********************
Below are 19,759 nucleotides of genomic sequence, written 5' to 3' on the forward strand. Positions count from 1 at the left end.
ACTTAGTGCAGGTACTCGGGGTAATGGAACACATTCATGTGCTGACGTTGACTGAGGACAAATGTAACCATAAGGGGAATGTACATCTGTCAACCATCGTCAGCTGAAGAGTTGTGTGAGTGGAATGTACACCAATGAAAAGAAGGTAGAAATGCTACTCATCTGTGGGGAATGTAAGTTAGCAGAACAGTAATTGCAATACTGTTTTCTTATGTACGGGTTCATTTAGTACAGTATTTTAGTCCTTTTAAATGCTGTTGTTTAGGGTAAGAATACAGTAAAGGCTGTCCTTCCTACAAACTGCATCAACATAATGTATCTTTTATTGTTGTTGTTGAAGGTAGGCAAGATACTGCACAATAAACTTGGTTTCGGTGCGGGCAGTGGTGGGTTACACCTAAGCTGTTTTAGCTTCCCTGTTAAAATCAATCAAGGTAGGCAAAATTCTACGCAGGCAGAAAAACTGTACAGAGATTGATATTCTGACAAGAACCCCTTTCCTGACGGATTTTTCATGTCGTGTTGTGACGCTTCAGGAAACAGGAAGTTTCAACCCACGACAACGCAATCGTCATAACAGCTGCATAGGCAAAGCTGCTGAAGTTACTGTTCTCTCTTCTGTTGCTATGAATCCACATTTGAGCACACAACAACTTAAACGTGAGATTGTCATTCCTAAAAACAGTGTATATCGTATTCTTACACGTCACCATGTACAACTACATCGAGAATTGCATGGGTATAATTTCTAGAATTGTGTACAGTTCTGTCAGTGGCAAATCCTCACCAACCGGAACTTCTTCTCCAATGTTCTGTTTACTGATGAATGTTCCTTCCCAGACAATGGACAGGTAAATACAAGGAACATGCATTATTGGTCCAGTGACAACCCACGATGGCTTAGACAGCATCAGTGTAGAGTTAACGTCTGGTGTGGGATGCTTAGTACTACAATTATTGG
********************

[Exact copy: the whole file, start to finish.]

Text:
Below are 19,759 nucleotides of genomic sequence, written 5' to 3' on the forward strand. Positions count from 1 at the left end.
ACTTAGTGCAGGTACTCGGGGTAATGGAACACATTCATGTGCTGACGTTGACTGAGGACAAATGTAACCATAAGGGGAATGTACATCTGTCAACCATCGTCAGCTGAAGAGTTGTGTGAGTGGAATGTACACCAATGAAAAGAAGGTAGAAATGCTACTCATCTGTGGGGAATGTAAGTTAGCAGAACAGTAATTGCAATACTGTTTTCTTATGTACGGGTTCATTTAGTACAGTATTTTAGTCCTTTTAAATGCTGTTGTTTAGGGTAAGAATACAGTAAAGGCTGTCCTTCCTACAAACTGCATCAACATAATGTATCTTTTATTGTTGTTGTTGAAGGTAGGCAAGATACTGCACAATAAACTTGGTTTCGGTGCGGGCAGTGGTGGGTTACACCTAAGCTGTTTTAGCTTCCCTGTTAAAATCAATCAAGGTAGGCAAAATTCTACGCAGGCAGAAAAACTGTACAGAGATTGATATTCTGACAAGAACCCCTTTCCTGACGGATTTTTCATGTCGTGTTGTGACGCTTCAGGAAACAGGAAGTTTCAACCCACGACAACGCAATCGTCATAACAGCTGCATAGGCAAAGCTGCTGAAGTTACTGTTCTCTCTTCTGTTGCTATGAATCCACATTTGAGCACACAACAACTTAAACGTGAGATTGTCATTCCTAAAAACAGTGTATATCGTATTCTTACACGTCACCATGTACAACTACATCGAGAATTGCATGGGTATAATTTCTAGAATTGTGTACAGTTCTGTCAGTGGCAAATCCTCACCAACCGGAACTTCTTCTCCAATGTTCTGTTTACTGATGAATGTTCCTTCCCAGACAATGGACAGGTAAATACAAGGAACATGCATTATTGGTCCAGTGACAACCCACGATGGCTTAGACAGCATCAGTGTAGAGTTAACGTCTGGTGTGGGATGCTTAGTACTACAATTATTGG